Take action and spread the word:
Penn is currently applying for reaccreditation—and to be accredited, universities must demonstrate adherence to principles of academic freedom, freedom of expression, faculty governance, and diversity. The recent actions of unelected trustees and donors have put the University’s accreditation at serious risk. A letter circulated among the trustees by a private equity billionaire suggests that they might unilaterally close departments, change hiring criteria (with the aim of destroying diversity and equity initiatives), and impose a speech code to discipline students and faculty for political expression. Attempts by donors and trustees with no academic qualifications to control curriculum and research, silence speech that they disagree with, shutter departments, interfere in faculty hiring, and end DEI policies are an assault on higher education, and they clearly threaten Penn’s accreditation.
The accreditation process gives us an opportunity to act.
We are calling on all colleagues, allies across higher education, and concerned members of the public to participate in the comment period between now and January 12.
Allies beyond Penn and members of the public who want to defend students’ right to learn and preserve the university’s educational mission: Submit a Third-Party Comment to the accrediting agency (MSCHE) to express your concerns; see below for a sample message. Comments are due January 12, 2024.
Penn faculty, staff, and students: Write to Penn’s Self-Study Steering Committee, which is charged with writing a report to the external accrediting agency. Comments are due by January 12, 2024:
- Urge them to tell the truth in their report to the accrediting agency (MSCHE): academic freedom, shared governance, open expression, and DEI policies are gravely endangered at Penn and must be strengthened. The accreditation process is an instrument of accountability: we must use it. (The current draft of the report does not contain a single mention of “academic freedom.”)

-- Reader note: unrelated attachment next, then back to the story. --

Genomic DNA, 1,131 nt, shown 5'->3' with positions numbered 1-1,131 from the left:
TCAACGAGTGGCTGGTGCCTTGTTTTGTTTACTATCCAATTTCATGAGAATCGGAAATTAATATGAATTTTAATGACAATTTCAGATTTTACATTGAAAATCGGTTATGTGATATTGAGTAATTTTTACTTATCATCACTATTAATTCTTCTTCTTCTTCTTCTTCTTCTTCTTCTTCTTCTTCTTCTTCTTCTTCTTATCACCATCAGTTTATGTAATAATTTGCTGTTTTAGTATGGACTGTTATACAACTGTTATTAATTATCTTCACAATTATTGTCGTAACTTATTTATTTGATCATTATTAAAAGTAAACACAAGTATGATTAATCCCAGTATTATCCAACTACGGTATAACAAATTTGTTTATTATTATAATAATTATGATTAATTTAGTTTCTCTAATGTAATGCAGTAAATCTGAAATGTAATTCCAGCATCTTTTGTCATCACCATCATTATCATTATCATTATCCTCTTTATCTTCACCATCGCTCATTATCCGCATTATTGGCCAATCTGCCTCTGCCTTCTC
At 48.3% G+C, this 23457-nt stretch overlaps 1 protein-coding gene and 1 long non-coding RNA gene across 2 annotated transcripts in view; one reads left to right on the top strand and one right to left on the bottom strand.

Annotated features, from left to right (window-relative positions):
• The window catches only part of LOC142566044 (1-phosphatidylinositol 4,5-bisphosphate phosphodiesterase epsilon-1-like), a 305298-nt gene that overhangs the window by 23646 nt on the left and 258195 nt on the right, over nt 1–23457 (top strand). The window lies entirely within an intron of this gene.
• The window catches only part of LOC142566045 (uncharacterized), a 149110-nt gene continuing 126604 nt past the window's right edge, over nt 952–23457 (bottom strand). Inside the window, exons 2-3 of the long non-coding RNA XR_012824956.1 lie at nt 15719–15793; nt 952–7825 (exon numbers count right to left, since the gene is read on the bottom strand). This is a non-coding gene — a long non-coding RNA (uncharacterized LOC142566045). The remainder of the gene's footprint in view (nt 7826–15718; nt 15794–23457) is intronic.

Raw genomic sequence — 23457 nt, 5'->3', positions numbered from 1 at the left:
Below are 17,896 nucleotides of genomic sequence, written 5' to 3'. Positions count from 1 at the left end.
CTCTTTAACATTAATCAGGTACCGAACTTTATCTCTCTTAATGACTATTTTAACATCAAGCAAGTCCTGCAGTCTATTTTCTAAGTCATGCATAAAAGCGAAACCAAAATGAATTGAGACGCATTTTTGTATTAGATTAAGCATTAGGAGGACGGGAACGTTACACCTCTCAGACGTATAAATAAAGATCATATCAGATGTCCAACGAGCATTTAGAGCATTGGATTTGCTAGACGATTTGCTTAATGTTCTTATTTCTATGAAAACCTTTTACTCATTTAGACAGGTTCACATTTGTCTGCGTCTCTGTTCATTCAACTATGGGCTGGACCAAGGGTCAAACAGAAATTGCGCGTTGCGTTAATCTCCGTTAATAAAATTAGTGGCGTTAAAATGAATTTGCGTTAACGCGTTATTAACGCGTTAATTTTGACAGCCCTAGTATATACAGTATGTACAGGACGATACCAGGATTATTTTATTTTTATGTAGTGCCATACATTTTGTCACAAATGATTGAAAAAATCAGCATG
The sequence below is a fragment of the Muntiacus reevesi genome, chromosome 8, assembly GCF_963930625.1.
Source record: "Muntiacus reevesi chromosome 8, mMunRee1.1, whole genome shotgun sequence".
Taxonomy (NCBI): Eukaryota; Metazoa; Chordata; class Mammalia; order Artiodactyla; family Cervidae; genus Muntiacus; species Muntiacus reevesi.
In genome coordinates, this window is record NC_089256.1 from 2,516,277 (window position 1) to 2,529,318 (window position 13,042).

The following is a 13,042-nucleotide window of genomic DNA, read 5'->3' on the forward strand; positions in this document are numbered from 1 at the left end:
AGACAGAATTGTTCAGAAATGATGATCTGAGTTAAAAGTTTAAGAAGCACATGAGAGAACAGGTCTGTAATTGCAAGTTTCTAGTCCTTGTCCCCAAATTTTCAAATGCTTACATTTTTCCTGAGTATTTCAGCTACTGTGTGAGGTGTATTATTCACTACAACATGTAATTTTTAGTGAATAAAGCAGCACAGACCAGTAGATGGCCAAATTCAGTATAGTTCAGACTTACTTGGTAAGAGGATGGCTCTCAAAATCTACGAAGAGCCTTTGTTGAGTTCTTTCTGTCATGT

- See below for a sample message.
Please share this call widely with all those who care about the future of higher education. We ask everyone—faculty, staff, students, alumni, and the public—to submit comments and sound the alarm:
Penn must uphold the principles of academic freedom and shared governance in order to retain its accreditation, and to remain a university in anything more than name.
Below is a sample message you can use when you submit your comment:
Sample message on accreditation:
I write to express my grave concern that Penn’s accreditation is threatened by donors, trustees, and administrators who are attempting to undermine academic freedom, shared governance, open expression, and DEI policies at the university.
Penn’s self-study must tell the truth about the crisis at our university: academic freedom, shared governance, and open expression have already been compromised, and Apollo CEO Marc Rowan’s recent questions to the Penn trustees raise the specter of their total destruction. To preserve the educational and research mission of the university, we must use the reaccreditation process as intended: it must be an instrument of accountability.
Penn’s self-study must clearly state that the following principles and standards required by Penn’s accrediting agency, the Middle States Commission on Higher Education, are gravely endangered at the university today:
- “academic freedom, intellectual freedom, freedom of expression”
- “fair and impartial practices in the hiring, evaluation, promotion, discipline, and separation of employees”
- “student learning experiences that are designed, delivered, and assessed by faculty”
- “a general education program that…offers a sufficient scope to draw students into new areas of intellectual experience, expanding their cultural and global awareness and cultural sensitivity”
- “graduate…opportunities for the development of research, scholarship, and independent thinking, provided by faculty and/or other professionals with credentials appropriate to graduate-level curricula”